Political Correctness in a Global Culture

Amaya Mikolič-Berrios ‘21
EE Editor-in-Chief

A revolution in communication has recently taken hold of the world. As every statement becomes increasingly politicized, the global conversation has shied away from painful truths and focused its attention on inane yet safe topics. Political correctness: the phenomenon where even ordinary citizens translate their thoughts into undeniably uncontroversial statements sure to protect every group from offense, has provided a mask behind which true crises can hide. 

With the past presidential election, this term has entered the spotlight, though its meaning has greatly evolved since it was first introduced by President Lyndon B. Johnson in 1964. Originally used to describe the correct way to enact policies, it has recently become synonymous with ‘hypersensitivity’. Once seen as a benevolent acknowledgement of human differences, it is now perceived as an affront on the First Amendment right to freedom of speech. 

Yet, ultimately, the debate over whether political correctness inhibits or protects people is trivial when it is used to conceal urgent issues. And the hyperbolized need to address every minority group sensitively encourages prescribers to political correctness to deliberately parse for differences between people, often irrelevant to the subject at hand. The ‘squad’ in Congress, as they have come to be called, are identified first by their ethnicities and gender before the liberal policy they support. It is as though their opposition feels a need to preeminently refute any claims that their criticisms stem from the squad’s membership in minority groups rather than simply debating on real time issues in a factual and concise manner. 

The concern to be politically correct has silenced the conversation around diverse cultures being replaced by a single, global culture. Our society has become so focused on sparing others’ feelings that the only discussions considered are on bland, worn-out, unquestioned topics, leaving urgent arguments neglected. This overwhelming sensitivity to infinitesimal differences between people and groups ignores the growing trend of traditional cultures being engulfed by western ones. Globalization, where the same ideas, people, and goods are present throughout the world, has become interchangeable with westernization or americanization because the ideas, people, and goods being globally accepted are American ones.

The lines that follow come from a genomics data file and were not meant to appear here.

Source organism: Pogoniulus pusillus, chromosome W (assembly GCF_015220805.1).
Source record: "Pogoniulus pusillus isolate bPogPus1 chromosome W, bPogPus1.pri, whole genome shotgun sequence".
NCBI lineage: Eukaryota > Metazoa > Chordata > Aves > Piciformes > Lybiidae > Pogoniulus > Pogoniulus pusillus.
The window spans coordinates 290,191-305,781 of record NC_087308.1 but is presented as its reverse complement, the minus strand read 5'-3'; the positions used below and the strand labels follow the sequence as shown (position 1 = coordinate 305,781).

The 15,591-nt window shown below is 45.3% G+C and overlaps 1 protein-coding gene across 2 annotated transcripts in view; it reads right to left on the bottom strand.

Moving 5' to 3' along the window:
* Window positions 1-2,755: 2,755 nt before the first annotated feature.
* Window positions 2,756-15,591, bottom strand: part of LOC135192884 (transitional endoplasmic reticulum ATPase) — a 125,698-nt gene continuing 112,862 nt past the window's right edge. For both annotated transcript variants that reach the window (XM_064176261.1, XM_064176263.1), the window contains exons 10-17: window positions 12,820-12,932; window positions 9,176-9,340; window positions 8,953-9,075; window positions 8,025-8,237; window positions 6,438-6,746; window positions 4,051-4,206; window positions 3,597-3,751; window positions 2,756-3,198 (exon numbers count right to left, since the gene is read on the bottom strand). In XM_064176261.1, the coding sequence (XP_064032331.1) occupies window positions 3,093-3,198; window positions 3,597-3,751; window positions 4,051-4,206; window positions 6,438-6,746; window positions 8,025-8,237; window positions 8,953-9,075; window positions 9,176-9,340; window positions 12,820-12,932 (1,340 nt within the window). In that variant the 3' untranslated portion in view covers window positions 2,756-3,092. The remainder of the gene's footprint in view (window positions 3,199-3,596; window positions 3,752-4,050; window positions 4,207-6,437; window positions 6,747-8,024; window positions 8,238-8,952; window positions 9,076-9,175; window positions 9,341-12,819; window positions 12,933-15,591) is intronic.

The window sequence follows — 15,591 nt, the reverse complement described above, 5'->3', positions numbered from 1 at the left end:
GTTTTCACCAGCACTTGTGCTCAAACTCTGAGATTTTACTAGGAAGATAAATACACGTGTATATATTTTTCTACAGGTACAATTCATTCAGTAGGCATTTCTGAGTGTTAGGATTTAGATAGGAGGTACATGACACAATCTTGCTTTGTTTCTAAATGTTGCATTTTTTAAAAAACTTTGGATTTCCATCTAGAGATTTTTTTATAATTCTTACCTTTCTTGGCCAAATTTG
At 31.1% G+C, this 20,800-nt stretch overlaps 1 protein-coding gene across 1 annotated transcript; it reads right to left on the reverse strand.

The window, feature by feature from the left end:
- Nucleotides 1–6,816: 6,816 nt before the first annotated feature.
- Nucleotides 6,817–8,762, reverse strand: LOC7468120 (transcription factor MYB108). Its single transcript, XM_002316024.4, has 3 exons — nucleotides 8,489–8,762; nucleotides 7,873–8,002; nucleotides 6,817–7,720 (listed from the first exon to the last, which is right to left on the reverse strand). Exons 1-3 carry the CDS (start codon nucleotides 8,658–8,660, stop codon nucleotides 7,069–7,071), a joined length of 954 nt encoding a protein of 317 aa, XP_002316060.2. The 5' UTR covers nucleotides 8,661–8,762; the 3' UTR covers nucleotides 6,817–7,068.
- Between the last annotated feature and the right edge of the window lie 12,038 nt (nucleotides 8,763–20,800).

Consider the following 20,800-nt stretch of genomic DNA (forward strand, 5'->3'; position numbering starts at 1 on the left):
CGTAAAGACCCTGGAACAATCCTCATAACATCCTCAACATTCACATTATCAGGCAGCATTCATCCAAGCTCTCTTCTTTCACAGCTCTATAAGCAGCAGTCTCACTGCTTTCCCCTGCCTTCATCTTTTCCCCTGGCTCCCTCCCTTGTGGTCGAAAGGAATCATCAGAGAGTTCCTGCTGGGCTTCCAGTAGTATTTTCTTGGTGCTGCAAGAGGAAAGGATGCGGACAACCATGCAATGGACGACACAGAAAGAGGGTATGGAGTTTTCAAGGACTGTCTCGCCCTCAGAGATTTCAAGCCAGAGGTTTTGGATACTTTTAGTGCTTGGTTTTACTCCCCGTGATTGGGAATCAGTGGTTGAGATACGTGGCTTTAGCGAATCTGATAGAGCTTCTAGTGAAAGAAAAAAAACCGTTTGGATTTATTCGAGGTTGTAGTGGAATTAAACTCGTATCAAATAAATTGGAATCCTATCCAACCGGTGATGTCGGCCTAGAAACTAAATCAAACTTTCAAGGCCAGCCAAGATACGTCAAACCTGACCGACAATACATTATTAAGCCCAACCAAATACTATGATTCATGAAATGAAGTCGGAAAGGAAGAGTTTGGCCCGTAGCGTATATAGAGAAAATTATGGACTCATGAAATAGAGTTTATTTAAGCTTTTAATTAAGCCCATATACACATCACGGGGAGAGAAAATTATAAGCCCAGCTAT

Still, a person’s unique culture—the language they speak, the food they eat, the music they listen to—forms an immeasurable part of their identity. It is both irresponsible and impossible to brush away an individual’s culture in the discussion of them as a person, meaning it is also rash to disregard the impact of culture on global society. While the importance of culture on identity cannot be ignored, the evolution of culture also cannot be neglected.

An alarming trend is occurring where western nations, notably the United States, are conquering the world as cultural imperialists. The exportation of TV, movies, music, food, corporations, and language has created a competition between mass and traditional cultures. According to The New York Times it is estimated that one language goes extinct every two weeks, and with it about half of the world’s cultures by 2100. The inescapable prevalence of American culture, even in as seemingly insignificant areas such as music, has an overwhelming impact on folk cultures already on the verge of death from an aging population and threatened way of life. This distressing loss of diversity and identity is, though often unintentionally, disregarded by the masses who focus more on their obsession to avoid conflict with the large minorities. 

As people ignore the decline of cultural diversity in the world, a growing homogeneity between individuals is emerging. The melting pot of America, once displaying a kaleidoscope of colors and ethnicities has quickly become a mixture of greyish sludge. More people are being raised with the same values, same toys, same family dynamics, and same traditions but less people are realizing that the world is swiftly becoming a medium for the singular western culture to spread. 

As the need to be  inoffensive and hypersensitive grows, the discussion surrounding culture is diminishing. While a large part of being politically correct is grounded in acknowledging all different groups of people, this creates a fixation on superficial differences between individuals and constructs new categories for people to squeeze into instead of allowing people to form identities for themselves and worrying less on how the public responds to labels. Abandon the debate on whether it’s Latino, Hispanic, Latina, or Latinx and address the nearly hundred isolated tribes in the Amazon Rainforest being threatened by loggers and forest fire.

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